The Green Party says the latest Gross Domestic Product figures announced today paint a distorted picture of the "state
of the nation".
Statistics New Zealand announced today that GDP for the year to June has increased by 0.6%. This small improvement is
likely to be hailed as a sign of economic recovery.
However, Green Party Co-Leader Rod Donald says while GDP might have gone up, in reality New Zealand is in a state of
"Economic, social and environmental indicators out this week all reveal that we are going backwards," he said.
"Yesterday Statistics New Zealand reported that the current account deficit increased from $4.8 billion, or 4.9% of GDP,
to $6.2 billion, or 6.3% of GDP for the year to June. In other words we are failing to pay our way as a nation.
"Jobless figures also released yesterday show that unemployment has risen 9.4% to 213,760 people, at the end of June.
Why are there more people out of work if the economy is recovering?
"The low income family survey carried out by the Lower Hutt Family Centre also proves that there is not connection
between economic growth and equity.
"We already know that wealth disparity has grown enormously in the last 15 years. The latest survey shows that over a
quarter of low income people are spending half or more of their income on rent, half couldn't afford to go to the doctor
at least once last year, and half couldn't afford provide at least one meal for their family. Economic growth clearly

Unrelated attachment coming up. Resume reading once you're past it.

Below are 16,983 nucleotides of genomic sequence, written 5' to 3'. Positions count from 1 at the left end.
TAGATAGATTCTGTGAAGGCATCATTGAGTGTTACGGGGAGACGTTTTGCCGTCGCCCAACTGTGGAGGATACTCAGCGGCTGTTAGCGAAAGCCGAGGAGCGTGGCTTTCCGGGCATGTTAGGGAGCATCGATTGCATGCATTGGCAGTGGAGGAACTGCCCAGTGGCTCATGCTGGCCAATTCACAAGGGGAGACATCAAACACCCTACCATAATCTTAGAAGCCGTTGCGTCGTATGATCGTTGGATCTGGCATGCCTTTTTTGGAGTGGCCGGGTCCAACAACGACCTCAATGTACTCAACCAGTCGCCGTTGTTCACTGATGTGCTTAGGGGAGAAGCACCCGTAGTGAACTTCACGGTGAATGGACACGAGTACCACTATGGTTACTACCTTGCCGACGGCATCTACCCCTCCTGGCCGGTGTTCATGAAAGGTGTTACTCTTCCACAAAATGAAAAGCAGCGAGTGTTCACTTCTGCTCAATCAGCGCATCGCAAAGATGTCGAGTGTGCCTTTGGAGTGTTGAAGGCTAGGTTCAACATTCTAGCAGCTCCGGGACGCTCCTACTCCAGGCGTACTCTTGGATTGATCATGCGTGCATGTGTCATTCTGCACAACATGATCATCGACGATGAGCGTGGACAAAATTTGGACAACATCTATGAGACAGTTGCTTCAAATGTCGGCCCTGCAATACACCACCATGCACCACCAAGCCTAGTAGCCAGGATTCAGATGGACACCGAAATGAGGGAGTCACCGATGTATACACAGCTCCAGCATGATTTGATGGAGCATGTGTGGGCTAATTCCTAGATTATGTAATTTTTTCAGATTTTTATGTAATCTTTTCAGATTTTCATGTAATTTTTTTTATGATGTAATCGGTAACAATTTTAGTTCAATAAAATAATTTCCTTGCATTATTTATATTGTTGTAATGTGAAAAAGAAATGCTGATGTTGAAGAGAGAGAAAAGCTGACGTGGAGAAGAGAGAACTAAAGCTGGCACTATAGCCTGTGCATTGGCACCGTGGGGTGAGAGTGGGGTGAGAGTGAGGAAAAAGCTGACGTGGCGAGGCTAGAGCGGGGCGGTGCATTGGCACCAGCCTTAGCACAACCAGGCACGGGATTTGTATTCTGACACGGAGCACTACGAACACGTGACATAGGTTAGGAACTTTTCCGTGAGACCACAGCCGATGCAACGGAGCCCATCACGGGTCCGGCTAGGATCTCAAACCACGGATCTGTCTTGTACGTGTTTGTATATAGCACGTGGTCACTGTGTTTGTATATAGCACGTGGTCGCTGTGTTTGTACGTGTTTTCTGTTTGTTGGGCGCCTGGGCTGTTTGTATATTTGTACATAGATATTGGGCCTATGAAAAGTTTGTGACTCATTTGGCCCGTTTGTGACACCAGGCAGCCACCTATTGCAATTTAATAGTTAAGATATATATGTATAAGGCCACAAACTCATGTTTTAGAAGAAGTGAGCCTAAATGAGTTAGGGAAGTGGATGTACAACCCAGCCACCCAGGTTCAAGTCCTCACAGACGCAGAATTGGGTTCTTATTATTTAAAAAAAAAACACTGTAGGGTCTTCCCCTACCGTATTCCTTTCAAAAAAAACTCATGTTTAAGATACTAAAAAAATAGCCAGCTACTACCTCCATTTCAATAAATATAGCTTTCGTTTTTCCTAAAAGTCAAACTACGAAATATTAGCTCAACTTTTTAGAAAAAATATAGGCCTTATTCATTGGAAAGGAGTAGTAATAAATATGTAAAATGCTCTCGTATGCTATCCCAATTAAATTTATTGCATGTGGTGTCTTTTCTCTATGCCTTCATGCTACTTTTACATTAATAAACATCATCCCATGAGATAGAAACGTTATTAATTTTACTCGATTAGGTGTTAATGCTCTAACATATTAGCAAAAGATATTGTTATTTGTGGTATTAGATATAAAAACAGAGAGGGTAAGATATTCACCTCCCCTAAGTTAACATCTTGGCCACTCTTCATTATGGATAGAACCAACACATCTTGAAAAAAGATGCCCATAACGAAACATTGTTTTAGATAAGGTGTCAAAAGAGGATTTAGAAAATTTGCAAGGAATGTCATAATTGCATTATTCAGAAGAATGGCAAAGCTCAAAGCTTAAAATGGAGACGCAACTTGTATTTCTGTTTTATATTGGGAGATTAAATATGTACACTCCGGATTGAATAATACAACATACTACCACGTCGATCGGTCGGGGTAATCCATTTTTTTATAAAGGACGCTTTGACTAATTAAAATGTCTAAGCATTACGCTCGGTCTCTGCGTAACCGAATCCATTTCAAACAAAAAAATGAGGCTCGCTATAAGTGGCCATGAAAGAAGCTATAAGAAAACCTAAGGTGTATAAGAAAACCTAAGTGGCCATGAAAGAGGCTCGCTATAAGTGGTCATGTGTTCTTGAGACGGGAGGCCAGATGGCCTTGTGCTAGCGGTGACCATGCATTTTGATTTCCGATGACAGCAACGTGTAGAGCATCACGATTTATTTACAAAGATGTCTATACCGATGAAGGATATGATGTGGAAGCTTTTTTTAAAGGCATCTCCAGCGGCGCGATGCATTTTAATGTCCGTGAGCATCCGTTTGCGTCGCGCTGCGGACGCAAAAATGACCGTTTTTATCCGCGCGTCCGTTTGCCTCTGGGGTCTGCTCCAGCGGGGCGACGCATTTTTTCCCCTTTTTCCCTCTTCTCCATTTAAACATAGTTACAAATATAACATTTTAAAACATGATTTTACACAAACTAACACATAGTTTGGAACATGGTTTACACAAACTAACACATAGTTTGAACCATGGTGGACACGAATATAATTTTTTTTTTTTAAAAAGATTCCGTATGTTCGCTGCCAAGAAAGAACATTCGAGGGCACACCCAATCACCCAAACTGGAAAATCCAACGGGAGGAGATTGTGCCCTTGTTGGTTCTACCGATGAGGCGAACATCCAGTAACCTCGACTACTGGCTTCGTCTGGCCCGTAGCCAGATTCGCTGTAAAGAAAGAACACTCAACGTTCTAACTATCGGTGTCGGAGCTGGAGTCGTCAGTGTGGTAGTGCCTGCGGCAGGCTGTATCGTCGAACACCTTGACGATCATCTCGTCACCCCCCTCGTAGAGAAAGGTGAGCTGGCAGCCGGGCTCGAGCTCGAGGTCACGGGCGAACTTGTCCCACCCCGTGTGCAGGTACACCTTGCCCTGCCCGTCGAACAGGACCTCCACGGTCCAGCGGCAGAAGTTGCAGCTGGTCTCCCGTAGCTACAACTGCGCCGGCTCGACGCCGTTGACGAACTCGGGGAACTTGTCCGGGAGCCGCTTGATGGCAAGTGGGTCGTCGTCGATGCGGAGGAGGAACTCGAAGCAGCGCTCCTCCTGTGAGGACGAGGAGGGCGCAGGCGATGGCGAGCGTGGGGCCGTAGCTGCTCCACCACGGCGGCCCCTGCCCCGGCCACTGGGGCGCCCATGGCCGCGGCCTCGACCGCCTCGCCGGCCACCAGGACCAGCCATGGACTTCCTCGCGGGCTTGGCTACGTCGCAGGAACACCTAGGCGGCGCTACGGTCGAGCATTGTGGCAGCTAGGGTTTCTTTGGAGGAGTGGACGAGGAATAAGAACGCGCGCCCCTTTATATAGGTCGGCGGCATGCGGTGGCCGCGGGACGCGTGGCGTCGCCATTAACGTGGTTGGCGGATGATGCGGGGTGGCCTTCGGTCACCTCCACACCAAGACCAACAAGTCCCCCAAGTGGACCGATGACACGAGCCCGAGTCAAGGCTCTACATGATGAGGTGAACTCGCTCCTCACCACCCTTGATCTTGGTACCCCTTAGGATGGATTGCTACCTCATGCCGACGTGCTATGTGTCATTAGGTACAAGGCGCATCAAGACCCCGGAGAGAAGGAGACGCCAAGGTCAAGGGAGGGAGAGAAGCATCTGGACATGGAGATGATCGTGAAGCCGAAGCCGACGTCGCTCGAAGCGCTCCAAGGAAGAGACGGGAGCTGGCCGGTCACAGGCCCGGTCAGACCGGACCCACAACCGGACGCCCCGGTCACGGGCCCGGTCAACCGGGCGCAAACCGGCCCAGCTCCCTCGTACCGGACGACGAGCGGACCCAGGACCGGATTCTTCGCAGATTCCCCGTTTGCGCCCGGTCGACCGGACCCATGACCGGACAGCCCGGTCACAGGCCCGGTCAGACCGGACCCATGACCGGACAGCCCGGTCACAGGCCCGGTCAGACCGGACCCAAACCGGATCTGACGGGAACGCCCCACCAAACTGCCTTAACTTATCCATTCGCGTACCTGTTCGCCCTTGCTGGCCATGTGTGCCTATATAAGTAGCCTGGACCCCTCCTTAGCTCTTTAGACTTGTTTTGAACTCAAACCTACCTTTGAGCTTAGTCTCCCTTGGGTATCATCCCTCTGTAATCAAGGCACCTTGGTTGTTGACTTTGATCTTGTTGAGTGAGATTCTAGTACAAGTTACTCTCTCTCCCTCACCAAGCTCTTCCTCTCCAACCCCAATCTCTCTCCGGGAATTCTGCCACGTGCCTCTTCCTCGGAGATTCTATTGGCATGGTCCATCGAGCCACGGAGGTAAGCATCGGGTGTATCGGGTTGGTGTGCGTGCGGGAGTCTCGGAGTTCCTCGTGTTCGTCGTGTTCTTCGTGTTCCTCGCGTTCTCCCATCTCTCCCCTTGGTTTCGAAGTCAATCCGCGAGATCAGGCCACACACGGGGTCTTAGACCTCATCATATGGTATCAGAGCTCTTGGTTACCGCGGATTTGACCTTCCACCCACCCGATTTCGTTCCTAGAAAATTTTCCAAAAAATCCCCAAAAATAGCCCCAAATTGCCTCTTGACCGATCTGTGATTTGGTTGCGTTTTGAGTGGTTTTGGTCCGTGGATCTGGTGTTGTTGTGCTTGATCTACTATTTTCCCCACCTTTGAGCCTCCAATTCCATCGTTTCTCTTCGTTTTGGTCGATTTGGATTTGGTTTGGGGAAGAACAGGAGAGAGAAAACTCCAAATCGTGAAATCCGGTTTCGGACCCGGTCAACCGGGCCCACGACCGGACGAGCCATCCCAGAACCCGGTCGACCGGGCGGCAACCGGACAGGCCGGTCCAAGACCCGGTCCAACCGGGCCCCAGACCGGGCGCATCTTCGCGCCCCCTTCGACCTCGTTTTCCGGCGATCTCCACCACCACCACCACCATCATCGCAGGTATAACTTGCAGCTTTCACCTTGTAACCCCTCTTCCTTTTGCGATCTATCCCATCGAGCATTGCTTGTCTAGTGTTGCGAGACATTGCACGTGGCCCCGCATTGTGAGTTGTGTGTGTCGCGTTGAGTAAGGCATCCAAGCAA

doesn't benefit those who need it the most.
"And what use is a growing economy if it is at the expense of the natural environment? New Zealand's biodiversity is in
decline to the point that Forest and Bird says our national icon, the kiwi, is threatened with extinction," he said.
The Green Party is calling for a modified set of national accounts which distinguish between good and bad economic
activity, a set of social indicators running alongside these to provide a measure of how well off we really are as a
society, and national resource accounts to ensure that there is a reduction in the rate at which resources are consumed
"We want New Zealand to enter the 21st century on track for a sustainable future and we will be putting these issues on
the table when we negotiate with Labour after the election," he said.